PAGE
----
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Looked like the trail…

 

 I took a right on a cairned trail heading down.  Thinking this was the old herder’s trail. The trail soon diminished to nothing and I was in a steep open flower meadow.  I rechecked the map.  This is exactly where the trail should be.  I went down and again found a very well trod trail that headed down to the SW.  It took me into a lower basin (c5600’) and looked to traverse west.  This was not right (or so I thought at the time).  The trail on the map followed the ridge down and above 4500 to 4200’ cut west above cliffs.  Here I made the mistake.  Believing a map, and not the trail at my feet.  The one on the map was 500’ or so higher, so this couldn’t be it –ha, later found out it was!

 

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Hunters camp?

 

Back uphill I go into the trees, a right on a bit of trail to a well dug in camp with large flat tent sites dug into the  hill and a giant fire pit area –hunter camp?  From here the trail went down the ridge then petered out.  I zigged east then back west.  It had to be here somewhere.  I knew above 4200’ it’d cut west so with easy forest descending I’d work west and intersect the trail.  The going was getting less of what I wanted.  I was on a trail of sorts, and with boot prints.  Even found a water bottle.  I think this was the trail of the lost.  Ahead an open are proved to be cliffs. Not right, I should have intersected the trail.  To my right a continuously waterfall healthy creek.  I went uphill 30’ and found a way across without having to wade.  Then out of a thin 20’ stretch of alder to a grand cliff overlook.  I thought to myself, “not so bad”.  I descend to what I thought was a trail –no dice.  Now a traverse without elevation loss as shown the trail would.  A short extra nasty alder patch found me hanging on feet dangling as I crossed a depression of a creek.  Once out and again on some sort of faint game trail I decided to head an angle upward.  I was low and now the trail would be above me.  No use beating myself up on fighting the alder since I knew no trail below and a substantial way still to get to the White River trail.  Also was the dangling of large log walking uphill to avoid the alder.  Well, the alder did have its fun with me and I did go into “sailor mode”.  Oh, my, those words don’t belong on a hike…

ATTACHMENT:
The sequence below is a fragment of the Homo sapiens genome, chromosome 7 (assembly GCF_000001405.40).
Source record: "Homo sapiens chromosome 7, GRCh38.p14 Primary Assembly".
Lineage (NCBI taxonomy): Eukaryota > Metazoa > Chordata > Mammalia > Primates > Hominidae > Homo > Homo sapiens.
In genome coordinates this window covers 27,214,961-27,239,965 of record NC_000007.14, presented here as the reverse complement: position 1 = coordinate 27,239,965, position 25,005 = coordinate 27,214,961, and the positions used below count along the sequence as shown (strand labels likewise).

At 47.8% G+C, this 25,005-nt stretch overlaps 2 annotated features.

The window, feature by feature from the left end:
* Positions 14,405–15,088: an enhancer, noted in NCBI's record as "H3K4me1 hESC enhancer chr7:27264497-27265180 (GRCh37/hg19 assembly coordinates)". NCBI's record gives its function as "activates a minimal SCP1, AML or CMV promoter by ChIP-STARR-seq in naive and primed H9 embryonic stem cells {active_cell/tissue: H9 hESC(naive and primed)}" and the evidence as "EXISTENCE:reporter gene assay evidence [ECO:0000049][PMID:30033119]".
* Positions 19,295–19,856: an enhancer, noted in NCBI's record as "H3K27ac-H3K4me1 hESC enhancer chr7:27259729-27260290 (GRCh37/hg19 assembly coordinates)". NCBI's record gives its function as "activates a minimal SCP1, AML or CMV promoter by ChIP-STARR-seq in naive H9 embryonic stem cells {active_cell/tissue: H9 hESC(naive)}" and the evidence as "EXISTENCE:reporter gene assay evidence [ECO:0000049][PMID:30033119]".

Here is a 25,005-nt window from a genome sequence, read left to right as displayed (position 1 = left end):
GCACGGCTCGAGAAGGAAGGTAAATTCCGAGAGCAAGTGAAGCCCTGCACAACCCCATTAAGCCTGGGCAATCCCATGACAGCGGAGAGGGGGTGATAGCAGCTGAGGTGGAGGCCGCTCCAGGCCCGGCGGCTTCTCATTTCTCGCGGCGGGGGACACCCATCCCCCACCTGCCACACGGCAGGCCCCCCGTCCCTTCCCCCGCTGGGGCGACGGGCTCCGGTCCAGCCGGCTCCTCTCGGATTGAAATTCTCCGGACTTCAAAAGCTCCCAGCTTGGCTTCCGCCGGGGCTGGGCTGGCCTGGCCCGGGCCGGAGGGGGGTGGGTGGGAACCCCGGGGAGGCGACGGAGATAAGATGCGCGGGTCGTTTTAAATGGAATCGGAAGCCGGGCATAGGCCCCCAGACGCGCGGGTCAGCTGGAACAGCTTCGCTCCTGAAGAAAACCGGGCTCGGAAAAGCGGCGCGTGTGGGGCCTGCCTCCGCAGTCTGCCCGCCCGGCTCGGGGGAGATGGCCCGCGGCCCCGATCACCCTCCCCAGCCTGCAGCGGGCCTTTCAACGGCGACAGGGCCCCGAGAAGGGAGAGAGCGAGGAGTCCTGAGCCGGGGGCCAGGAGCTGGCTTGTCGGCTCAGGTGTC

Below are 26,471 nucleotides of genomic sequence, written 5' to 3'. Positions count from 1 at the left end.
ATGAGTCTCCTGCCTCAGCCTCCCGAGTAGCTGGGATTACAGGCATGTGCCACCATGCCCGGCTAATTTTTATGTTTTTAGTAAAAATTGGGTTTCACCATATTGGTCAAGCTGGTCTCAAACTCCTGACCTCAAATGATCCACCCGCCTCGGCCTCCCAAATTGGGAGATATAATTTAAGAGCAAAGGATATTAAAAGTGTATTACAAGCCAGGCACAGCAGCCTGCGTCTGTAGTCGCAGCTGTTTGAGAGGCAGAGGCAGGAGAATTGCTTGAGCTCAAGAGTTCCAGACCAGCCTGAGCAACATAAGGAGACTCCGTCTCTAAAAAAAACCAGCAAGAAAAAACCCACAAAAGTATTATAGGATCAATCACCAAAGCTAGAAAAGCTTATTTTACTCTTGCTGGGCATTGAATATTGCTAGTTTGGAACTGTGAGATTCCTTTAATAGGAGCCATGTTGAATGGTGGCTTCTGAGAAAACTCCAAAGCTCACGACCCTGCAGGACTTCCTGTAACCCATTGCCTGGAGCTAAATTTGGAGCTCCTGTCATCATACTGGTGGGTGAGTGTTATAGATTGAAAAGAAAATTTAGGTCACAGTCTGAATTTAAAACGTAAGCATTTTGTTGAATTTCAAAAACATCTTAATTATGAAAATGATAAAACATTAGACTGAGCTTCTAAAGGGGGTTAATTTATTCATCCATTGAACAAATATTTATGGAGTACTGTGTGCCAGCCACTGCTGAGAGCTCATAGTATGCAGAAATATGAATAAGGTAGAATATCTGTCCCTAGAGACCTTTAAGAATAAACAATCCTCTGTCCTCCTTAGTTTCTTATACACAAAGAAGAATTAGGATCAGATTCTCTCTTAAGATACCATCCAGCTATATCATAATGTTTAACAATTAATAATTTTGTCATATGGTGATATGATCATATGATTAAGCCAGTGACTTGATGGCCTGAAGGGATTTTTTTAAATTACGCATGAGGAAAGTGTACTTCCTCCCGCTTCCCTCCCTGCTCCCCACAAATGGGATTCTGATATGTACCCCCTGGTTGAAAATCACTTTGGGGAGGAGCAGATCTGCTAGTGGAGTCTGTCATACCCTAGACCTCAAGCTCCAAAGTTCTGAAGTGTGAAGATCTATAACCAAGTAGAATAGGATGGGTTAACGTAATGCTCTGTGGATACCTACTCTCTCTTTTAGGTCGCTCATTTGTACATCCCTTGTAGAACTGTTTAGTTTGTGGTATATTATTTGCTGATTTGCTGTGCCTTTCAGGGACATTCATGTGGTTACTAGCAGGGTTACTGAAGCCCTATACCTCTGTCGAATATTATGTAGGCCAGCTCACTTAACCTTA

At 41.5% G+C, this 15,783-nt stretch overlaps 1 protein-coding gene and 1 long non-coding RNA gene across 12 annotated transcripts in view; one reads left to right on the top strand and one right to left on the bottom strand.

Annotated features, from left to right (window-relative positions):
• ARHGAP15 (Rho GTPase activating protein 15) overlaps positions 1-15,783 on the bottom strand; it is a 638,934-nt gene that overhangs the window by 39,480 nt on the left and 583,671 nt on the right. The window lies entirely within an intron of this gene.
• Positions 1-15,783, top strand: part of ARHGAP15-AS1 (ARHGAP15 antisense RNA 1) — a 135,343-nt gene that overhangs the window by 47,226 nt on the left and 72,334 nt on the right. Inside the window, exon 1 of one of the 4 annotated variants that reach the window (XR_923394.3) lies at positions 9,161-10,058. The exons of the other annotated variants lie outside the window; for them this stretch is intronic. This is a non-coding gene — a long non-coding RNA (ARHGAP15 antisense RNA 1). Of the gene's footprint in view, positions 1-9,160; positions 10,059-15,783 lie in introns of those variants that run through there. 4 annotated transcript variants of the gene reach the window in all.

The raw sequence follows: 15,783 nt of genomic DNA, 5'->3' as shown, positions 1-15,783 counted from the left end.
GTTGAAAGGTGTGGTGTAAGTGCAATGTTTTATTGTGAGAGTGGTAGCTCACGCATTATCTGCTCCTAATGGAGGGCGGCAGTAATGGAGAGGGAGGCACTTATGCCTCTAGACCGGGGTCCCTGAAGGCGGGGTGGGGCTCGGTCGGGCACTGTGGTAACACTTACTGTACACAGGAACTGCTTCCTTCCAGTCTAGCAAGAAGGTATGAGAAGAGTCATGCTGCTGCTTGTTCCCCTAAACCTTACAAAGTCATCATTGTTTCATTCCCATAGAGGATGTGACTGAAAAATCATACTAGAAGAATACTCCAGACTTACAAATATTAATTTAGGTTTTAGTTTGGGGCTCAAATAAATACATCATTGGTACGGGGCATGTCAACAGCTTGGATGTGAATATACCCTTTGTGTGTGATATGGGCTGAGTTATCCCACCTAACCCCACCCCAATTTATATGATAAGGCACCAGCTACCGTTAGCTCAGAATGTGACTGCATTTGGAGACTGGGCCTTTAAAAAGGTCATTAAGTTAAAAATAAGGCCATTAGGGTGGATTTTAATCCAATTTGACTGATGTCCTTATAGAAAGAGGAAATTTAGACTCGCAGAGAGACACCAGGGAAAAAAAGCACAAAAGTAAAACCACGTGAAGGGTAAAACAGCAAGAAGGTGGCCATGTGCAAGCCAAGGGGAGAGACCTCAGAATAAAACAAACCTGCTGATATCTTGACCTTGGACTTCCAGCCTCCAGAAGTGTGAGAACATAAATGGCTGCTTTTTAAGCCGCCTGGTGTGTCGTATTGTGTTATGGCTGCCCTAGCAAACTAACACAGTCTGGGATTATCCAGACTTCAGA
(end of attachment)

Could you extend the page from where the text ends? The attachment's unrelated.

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A clear view to where I wished to go after the waterfall creek crossing

 

This last short bit down low had eaten up way too much time.  It was now past 7:30p and would be getting dark in 40-60 minutes depending on trees, angle…  My hope was to hit the Thunder Creek trail before dark.  Poof, think of something else and good things happen.  At c3900’ (17.5m) I was standing starring at a wide trail sloping down to the southwest.  This was it, YEAH! I’d finally found the dang herder’s trail.  I wish I’d had the patience for more time and walked up to find where it opened into the upper basins.  Later, I’d learn the map has the trail located on the long ridge.  Looks like Eric Hoffman had found it on the ridge to the west.  And after later reading the chapter in Routes and Rocks I would have hit the turn off if I’d followed the trail though that lower basin (c5600’).

 

So…, home free… or was I

I made great progress down this awesome trail.  Man, if I’d taken it from above I’d be most the way out, or at least I thought that as I walked on.  The terrain flattened and I could hear a creek west –should be Thunder Creek.  Trail less for a couple hundred feet I worked through brush and easily crossed Thunder Creek over a massive wide logjam.  The devastation extended up the hill and I luckily found the partially covered trail. 

 

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Logjam crossing at Thunder Creek